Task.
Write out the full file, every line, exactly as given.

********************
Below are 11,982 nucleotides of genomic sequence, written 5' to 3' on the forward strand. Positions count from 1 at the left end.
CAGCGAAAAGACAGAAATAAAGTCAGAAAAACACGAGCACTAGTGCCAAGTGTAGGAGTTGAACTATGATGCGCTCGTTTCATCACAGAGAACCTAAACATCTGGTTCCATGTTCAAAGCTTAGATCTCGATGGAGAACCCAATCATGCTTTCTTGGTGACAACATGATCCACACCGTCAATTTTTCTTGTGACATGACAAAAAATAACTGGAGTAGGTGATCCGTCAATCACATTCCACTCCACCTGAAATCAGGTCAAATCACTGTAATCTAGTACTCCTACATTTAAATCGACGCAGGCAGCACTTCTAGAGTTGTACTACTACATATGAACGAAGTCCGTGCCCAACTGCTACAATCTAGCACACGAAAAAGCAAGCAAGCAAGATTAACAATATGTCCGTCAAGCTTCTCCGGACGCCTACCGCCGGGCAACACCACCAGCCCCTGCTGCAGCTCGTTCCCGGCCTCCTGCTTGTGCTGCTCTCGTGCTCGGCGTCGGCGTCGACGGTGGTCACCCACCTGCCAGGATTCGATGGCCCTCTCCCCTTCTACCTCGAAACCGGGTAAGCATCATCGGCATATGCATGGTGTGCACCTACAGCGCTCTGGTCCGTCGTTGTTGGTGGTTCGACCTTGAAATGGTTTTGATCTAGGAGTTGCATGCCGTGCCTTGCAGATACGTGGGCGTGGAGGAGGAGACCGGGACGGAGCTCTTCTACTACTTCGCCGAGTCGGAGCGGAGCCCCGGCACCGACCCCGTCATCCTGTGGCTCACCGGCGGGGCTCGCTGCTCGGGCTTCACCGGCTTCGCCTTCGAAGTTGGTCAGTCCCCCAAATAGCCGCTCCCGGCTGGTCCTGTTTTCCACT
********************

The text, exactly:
Below are 11,982 nucleotides of genomic sequence, written 5' to 3' on the forward strand. Positions count from 1 at the left end.
CAGCGAAAAGACAGAAATAAAGTCAGAAAAACACGAGCACTAGTGCCAAGTGTAGGAGTTGAACTATGATGCGCTCGTTTCATCACAGAGAACCTAAACATCTGGTTCCATGTTCAAAGCTTAGATCTCGATGGAGAACCCAATCATGCTTTCTTGGTGACAACATGATCCACACCGTCAATTTTTCTTGTGACATGACAAAAAATAACTGGAGTAGGTGATCCGTCAATCACATTCCACTCCACCTGAAATCAGGTCAAATCACTGTAATCTAGTACTCCTACATTTAAATCGACGCAGGCAGCACTTCTAGAGTTGTACTACTACATATGAACGAAGTCCGTGCCCAACTGCTACAATCTAGCACACGAAAAAGCAAGCAAGCAAGATTAACAATATGTCCGTCAAGCTTCTCCGGACGCCTACCGCCGGGCAACACCACCAGCCCCTGCTGCAGCTCGTTCCCGGCCTCCTGCTTGTGCTGCTCTCGTGCTCGGCGTCGGCGTCGACGGTGGTCACCCACCTGCCAGGATTCGATGGCCCTCTCCCCTTCTACCTCGAAACCGGGTAAGCATCATCGGCATATGCATGGTGTGCACCTACAGCGCTCTGGTCCGTCGTTGTTGGTGGTTCGACCTTGAAATGGTTTTGATCTAGGAGTTGCATGCCGTGCCTTGCAGATACGTGGGCGTGGAGGAGGAGACCGGGACGGAGCTCTTCTACTACTTCGCCGAGTCGGAGCGGAGCCCCGGCACCGACCCCGTCATCCTGTGGCTCACCGGCGGGGCTCGCTGCTCGGGCTTCACCGGCTTCGCCTTCGAAGTTGGTCAGTCCCCCAAATAGCCGCTCCCGGCTGGTCCTGTTTTCCACT